Seeing and Setting Trends for 10/1/2009
From SamHenry, Editor
We are in debt to China unlike we are to any other nation on earth. What power will they exert over us? They are confronting us with an updated fleet in the waters near Taiwan, they are facing us head on for scarce, strategically needed resources, and they are a growing force in banking. India, the other rising power in the East is slowly waking up to what the Dragon on their border may want.
This is the first in a series of articles examining China’s power worldwide but in particular as it relates to the US.
China aims to block India’s place in the sun
By John Elliott, the FT’s first south Asia Correspondent (1983-88)
Published: August 13 2009 14:03 | Last updated: August 13 2009 14:03
It’s probably the tip of the iceberg of China’s ambitions to thwart India’s emergence as a significant economic and maybe diplomatic and military power. I’m referring to what might appear to some to be a crazy article on a Chinese strategic issues website, which claims that China could “dismember the so-called ‘Indian Union’ with one little move”.
The writer has argued that India’s national unity is weak and that China could exploit this by supporting separatist forces, such as those active in India’s north-east state of Assam, and split the country into 20 or 30 sovereign states.
For more comment by John Elliott go to his blog
“There cannot be two suns in the sky. China and India cannot really deal with each other harmoniously,” said the article. That almost certainly reflects Beijing thinking, even though the founder of the website has claimed the anonymous writer has no known government links.
The article was posted last Saturday and was publicised in India on Wednesday, prompting the Indian foreign ministry to say it appeared to be “an expression of individual opinion and does not accord with the officially stated position of China on India-China relations conveyed to us on several occasions”. But what else could India say – especially since the article coincided with apparently cordial talks between the two countries on their border that has been disputed since China defeated India in a brief 1962 Himalayan war.
For the remainder of this article, see the Asia-Pacific section Financial Times for October 1, 2009
And for the US – smothering competition for natural resources
China seeks big stake in Nigerian oil
By Tom Burgis in Lagos
Published: September 28 2009 23:30 | Last updated: September 28 2009 23:30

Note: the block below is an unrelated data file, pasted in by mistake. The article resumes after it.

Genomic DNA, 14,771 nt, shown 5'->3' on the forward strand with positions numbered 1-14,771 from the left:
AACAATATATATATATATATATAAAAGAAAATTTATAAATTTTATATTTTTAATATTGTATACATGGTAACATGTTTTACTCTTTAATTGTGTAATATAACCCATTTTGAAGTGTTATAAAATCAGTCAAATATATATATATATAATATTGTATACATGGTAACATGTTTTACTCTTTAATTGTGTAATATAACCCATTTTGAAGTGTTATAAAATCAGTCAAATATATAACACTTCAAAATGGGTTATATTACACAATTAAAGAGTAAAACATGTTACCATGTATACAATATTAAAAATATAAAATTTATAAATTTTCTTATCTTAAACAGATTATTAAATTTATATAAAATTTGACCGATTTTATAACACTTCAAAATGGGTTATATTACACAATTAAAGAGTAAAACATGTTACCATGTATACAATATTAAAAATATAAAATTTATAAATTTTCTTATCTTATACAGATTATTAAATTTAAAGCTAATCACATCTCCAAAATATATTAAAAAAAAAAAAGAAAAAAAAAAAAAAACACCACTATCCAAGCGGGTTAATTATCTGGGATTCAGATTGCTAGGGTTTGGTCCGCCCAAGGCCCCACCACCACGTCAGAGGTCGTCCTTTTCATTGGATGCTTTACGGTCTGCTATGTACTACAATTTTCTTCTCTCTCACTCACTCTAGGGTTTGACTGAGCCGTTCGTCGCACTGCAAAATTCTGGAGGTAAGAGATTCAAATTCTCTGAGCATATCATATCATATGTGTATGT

A Chinese state-owned oil company is in talks with Nigeria to buy large stakes in some of the world’s richest oil blocs in a deal that would eclipse Beijing’s previous efforts to secure crude overseas.
The attempt could pitch the Chinese into competition with western oil groups, including Shell, Chevron, Total and ExxonMobil, which partly or wholly control and operate the 23 blocks under discussion. Sixteen licences
China company grabs power over Panama Canal
By Rowan Scarborough
THE WASHINGTON TIMES
Majority Leader Trent Lott recently wrote to Defense Secretary William S. Cohen that a Chinese shipping company is gaining broad authority over the Panama Canal and could deny passage to U.S. ships.
“It appears that we have given away the farm without a shot being fired,” the Mississippi Republican said in the Aug. 1 letter requesting Mr. Cohen’s security assessment.
It was the first time a congressional leader has raised questions about growing Chinese influence over one of the world’s most strategic waterways. Until now, warnings were being raised primarily by a handful of conservative lawmakers, led by Rep. Dana Rohrabacher, California Republican, who plans a fact-finding trip to Panama on Monday.
The focus of concern is Hutchinson Whampoa Ltd., a giant Hong Kong-based shipping firm with ties to China’s leadership and its armed forces, the People’s Liberation Army (PLA).
Under circumstances the U.S. Embassy in Panama called unusual, the government in 1997 awarded Hutchinson a 25- to 50-year contract to run the two major ports on the canal’s Atlantic and Pacific entrances.
Moreover, conservatives assert that Panama gave Hutchinson broader powers in legislation known as “Law No. 5.”
Al Santoli, an aide to Mr. Rohrabacher, said the law enables Hutchinson to assign the pilots who take control of ships and steer them through the canal. He also said the Chinese company can block passage of ships to meet its business needs.
This contention was challenged by a spokesman for the Panama Canal Commission, a panel of five Americans and four Panamanians who run the waterway. The Panama Canal Commission spokesman said the treaty gives the United States the right to intervene militarily to protect access.
Mr. Lott wrote to Mr. Cohen, “This administration is allowing a scenario to develop where U.S. national security interests could not be protected without confronting the Chinese communists in the Americas. U.S. naval ships will be at the mercy of Chinese-controlled pilots and could even be denied passage through the Panama Canal by Hutchinson, an arm of the People’s Liberation Army.
For the remainder of this article: The Washington Times.